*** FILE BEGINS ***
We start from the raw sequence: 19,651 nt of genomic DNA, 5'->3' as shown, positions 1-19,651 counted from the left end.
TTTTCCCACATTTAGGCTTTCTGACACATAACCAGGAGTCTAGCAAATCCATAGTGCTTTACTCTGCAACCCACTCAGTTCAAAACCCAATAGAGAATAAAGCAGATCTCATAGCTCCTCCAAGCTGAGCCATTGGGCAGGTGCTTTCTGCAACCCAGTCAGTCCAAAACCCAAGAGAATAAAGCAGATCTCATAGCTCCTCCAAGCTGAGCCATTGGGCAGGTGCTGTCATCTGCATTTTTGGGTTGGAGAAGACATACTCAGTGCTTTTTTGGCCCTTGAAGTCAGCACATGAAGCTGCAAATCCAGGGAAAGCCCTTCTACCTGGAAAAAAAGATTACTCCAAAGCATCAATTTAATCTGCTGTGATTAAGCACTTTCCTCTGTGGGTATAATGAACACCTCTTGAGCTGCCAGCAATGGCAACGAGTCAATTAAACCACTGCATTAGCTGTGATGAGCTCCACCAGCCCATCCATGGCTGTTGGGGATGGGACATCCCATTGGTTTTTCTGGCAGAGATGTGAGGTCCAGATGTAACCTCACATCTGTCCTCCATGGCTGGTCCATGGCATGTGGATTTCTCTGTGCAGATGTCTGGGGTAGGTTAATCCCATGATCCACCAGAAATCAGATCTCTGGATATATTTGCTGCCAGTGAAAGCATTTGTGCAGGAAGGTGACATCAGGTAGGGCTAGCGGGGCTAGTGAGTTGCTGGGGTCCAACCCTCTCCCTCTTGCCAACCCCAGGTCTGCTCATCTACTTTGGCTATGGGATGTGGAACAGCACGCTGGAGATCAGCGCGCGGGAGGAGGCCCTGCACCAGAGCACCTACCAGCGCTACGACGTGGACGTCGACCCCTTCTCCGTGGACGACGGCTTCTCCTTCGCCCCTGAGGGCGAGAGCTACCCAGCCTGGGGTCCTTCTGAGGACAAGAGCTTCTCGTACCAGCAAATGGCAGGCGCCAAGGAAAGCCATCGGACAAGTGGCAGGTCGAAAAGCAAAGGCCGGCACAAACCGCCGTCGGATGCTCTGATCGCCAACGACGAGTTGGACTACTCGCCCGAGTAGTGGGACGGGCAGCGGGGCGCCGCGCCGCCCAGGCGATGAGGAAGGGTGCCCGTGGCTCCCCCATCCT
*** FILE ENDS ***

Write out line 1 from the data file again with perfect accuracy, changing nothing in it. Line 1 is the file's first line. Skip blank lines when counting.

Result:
We start from the raw sequence: 19,651 nt of genomic DNA, 5'->3' as shown, positions 1-19,651 counted from the left end.